Niagara-on-the-Lake residents “overwhelmingly” support a tree bylaw that would apply to private property in urban areas, and council supports having one passed before the end of August.
A report from a consulting company hired to gauge residents' interest in a tree bylaw presented to council Monday showed that of 600 people who attended an open house, answered a survey or commented online, 88.5 per cent said the Town should have a bylaw to protect trees in the five urban communities. A regional bylaw already controls cutting of trees in woodlots of rural areas, John Knott of Lura Consulting told councillors.
Almost 80 per cent of those who responded said a permit should be required to cut a tree on private property in urban areas, and 81 per cent said there should be penalties to encourage compliance.
Although the majority also said a qualified arborist should be hired for site visits before a permit could be issued for tree removal, there were comments that expressed concern about the cost.
There were some exceptions mentioned to allow for tree-cutting, including the health of the tree, hazards to property or safety issues, the tree size and the species.
Knott referred to the public response as a “really, really strong participation rate for a municipality of this size,” but said that 90 per cent of the respondents were over the age of 50, “not necessarily reflective of the entire community” as far as demographics,” he said, “just something to be cognizant of.”
In answer to a question from Coun. Betty Disero, he said he did not compare the ages of survey respondents, which had about 75 per cent between the age of 50 and 69, to the demographics of the town.
The majority of responses were also from the Old Town, he said.
Any bylaw should be clear and easy to understand, according to the public, and the fee for a permit should not be “overly high” and give residents reasons to circumvent it, Knott said.
Residents also agreed there should be a tree replacement process, with one tree planted for each removed, either on private or public property, and that the trees should be of a specified size and approved species.
A tree inventory was also a recommended by the majority, a process Coun. John Wiens suggested could be onerous and expensive.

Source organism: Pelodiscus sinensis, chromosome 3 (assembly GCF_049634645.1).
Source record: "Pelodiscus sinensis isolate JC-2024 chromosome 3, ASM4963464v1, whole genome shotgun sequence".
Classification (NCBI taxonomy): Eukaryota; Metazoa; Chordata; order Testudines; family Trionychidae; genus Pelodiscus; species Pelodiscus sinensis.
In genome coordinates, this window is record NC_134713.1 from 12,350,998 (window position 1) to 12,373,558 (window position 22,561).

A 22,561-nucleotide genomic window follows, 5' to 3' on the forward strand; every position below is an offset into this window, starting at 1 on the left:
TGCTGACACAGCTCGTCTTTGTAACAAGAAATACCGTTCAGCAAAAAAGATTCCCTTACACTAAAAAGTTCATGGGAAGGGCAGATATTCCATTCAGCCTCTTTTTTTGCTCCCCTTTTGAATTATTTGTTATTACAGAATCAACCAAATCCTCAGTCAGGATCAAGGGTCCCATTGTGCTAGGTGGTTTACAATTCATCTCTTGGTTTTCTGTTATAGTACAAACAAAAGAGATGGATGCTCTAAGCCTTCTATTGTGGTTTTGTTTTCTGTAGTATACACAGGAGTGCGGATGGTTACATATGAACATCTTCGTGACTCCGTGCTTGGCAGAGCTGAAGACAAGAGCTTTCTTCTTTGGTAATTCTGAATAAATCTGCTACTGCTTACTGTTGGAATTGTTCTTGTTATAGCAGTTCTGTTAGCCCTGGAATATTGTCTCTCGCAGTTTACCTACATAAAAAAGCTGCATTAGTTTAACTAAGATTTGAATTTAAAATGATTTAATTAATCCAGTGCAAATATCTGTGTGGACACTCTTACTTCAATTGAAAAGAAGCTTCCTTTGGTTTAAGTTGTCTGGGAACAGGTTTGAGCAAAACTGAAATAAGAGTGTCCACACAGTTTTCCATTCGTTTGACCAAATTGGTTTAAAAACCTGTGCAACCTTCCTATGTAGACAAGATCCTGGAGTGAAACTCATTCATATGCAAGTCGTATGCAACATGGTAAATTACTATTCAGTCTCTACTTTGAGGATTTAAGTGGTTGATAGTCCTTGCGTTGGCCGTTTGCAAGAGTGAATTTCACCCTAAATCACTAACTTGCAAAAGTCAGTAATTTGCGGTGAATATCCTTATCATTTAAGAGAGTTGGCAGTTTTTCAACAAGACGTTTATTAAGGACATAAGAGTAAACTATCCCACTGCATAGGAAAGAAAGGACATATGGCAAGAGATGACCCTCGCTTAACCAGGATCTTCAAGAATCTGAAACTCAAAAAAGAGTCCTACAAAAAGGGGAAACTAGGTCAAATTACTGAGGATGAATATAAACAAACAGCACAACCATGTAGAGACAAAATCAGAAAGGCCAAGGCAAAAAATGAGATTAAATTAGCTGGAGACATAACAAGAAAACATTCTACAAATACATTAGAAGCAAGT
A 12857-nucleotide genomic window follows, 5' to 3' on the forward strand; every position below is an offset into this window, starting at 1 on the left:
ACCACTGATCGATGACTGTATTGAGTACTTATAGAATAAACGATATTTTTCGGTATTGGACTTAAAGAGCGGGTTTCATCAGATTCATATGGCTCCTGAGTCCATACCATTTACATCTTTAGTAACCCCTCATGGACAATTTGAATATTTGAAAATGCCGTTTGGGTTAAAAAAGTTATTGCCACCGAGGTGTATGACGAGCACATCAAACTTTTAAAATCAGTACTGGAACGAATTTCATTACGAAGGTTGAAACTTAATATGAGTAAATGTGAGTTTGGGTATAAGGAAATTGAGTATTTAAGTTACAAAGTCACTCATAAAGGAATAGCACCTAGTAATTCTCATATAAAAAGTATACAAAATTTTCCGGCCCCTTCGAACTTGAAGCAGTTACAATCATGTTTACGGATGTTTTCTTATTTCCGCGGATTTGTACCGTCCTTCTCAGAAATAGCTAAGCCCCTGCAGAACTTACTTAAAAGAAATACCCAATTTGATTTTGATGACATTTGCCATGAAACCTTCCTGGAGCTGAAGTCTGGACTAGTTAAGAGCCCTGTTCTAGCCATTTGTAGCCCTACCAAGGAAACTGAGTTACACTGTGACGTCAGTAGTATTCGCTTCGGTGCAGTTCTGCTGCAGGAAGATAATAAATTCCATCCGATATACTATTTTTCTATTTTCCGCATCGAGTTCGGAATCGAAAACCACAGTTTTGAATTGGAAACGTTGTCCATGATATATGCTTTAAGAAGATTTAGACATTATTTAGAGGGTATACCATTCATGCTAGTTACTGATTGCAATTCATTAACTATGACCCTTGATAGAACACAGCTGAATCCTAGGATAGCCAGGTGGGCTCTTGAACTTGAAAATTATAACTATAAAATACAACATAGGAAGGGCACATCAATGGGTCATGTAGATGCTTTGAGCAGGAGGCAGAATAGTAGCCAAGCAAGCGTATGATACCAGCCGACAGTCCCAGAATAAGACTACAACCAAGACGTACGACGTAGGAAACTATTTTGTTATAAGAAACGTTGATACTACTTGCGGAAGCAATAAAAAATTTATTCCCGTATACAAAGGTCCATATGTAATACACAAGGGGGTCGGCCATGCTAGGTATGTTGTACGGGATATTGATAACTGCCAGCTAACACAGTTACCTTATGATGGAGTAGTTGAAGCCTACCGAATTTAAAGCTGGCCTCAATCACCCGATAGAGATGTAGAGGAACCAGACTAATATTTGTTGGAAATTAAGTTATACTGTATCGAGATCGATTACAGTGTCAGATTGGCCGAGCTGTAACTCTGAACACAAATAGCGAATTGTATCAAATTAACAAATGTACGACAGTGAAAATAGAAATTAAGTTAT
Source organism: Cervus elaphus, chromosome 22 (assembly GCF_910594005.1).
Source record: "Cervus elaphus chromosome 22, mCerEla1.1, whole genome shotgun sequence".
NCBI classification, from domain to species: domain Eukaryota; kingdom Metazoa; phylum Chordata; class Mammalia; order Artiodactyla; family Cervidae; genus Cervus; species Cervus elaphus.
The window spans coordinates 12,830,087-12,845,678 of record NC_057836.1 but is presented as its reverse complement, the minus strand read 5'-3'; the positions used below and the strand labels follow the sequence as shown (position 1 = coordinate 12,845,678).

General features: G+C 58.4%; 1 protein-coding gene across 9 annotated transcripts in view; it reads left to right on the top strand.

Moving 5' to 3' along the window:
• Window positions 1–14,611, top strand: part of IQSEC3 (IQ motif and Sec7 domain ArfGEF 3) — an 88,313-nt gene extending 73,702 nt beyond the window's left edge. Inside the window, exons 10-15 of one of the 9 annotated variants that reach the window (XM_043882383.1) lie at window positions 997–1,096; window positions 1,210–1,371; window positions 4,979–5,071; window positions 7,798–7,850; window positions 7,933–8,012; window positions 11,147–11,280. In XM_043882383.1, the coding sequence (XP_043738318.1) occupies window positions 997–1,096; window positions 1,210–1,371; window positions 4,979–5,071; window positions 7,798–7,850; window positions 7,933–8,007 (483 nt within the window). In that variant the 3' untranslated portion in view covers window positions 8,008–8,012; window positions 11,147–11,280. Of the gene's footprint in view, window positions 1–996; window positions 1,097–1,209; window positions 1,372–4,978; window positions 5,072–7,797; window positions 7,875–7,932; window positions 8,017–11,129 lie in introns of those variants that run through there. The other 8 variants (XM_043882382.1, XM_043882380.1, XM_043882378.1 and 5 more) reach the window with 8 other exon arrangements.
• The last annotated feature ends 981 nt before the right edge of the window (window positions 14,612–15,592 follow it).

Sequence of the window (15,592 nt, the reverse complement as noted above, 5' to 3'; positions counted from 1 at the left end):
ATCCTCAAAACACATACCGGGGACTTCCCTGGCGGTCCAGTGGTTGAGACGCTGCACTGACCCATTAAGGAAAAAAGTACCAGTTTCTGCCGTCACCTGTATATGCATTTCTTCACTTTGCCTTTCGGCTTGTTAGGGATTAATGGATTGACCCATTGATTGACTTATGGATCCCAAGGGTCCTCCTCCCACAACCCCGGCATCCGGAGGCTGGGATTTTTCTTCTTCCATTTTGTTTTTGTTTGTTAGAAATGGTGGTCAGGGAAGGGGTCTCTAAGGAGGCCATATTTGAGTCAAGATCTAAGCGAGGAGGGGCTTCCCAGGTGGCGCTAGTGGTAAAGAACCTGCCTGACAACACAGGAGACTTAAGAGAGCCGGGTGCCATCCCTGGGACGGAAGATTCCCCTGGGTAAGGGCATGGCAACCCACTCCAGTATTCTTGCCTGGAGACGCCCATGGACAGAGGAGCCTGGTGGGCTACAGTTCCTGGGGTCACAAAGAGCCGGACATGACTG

Coun. Jamie King said he was surprised not to see heritage trees come up as part of the discussion, and Knott responded he did hear discussion about cultural heritage throughout the process, although he did not include that in the report.
As a “dabbler” of polls on social media, Coun. Paolo Miele asked about the significance of the majority of answers coming from the Old Town – he has heard from several residents who don't want a tree bylaw, he said.
The survey and open houses were well-advertised and open to everyone, said Knott. “Everybody did have an opportunity to participate.”
“This is a process step,” said Coun. Terry Flynn, suggesting the next step is to look at the tree bylaws of other municipalities. “This isn't the be-all and end-all,” he cautioned, “there are some other steps. This is just the process of gathering information.”
Gracia Janes, representing the NOTL Conservancy, said the group has a tree committee that has reviewed studies over the last three years and looked at tree bylaws in other municipalities. Given the overwhelming support the public showed for an urban tree bylaw, she asked councillors to pass a motion initiating the process. If the town already had a tree bylaw, it would have “helped enormously” to control tree-cutting on the Randwood Estate, she said. “If we had a bylaw we'd have certainty, less ambiguity if a neighbour is going to cut a tree down.”
Coun. Jim Collard's motion to receive the information in the presentation and send it to staff for a report met with some concern the process of getting a tree bylaw passed, already under consideration for more than three years, wouldn't meet a timeline that would allow it to be completed by the current council. He said a staff report was necessary to have a full discussion at council “about what we like and don't like.”
“This needs to be done yesterday,” said Coun. Martin Mazza, asking for a deadline for a report to be included in the motion.
With all councillors having supported moving forward on the issue when it has come up in the past, Coun. Betty Disero asked that the motion include a tree bylaw be approved in principal, with a report and draft bylaw prepared for the August committee-of-the-whole and council meetings. That will also allow two opportunities for the public to have a say on the draft bylaw before it's finalized.
Flynn agreed that was a realistic target, saying there are other municipalities that have bylaws that could be “massaged” for Niagara-on-the-Lake and approved by the current council.
“It's important we approve an urban tree bylaw in principal,” said Coun. Jamie King. “We've been talking about it for three to four years. This is a rather late attempt in council's term to move it forward. Every week, every month, every year we delay this we see more trees going down.”
The vote was unanimous to have a draft tree bylaw back to council by August, with answers to questions such as a fees, penalties, enforcement, and the need for a tree inventory.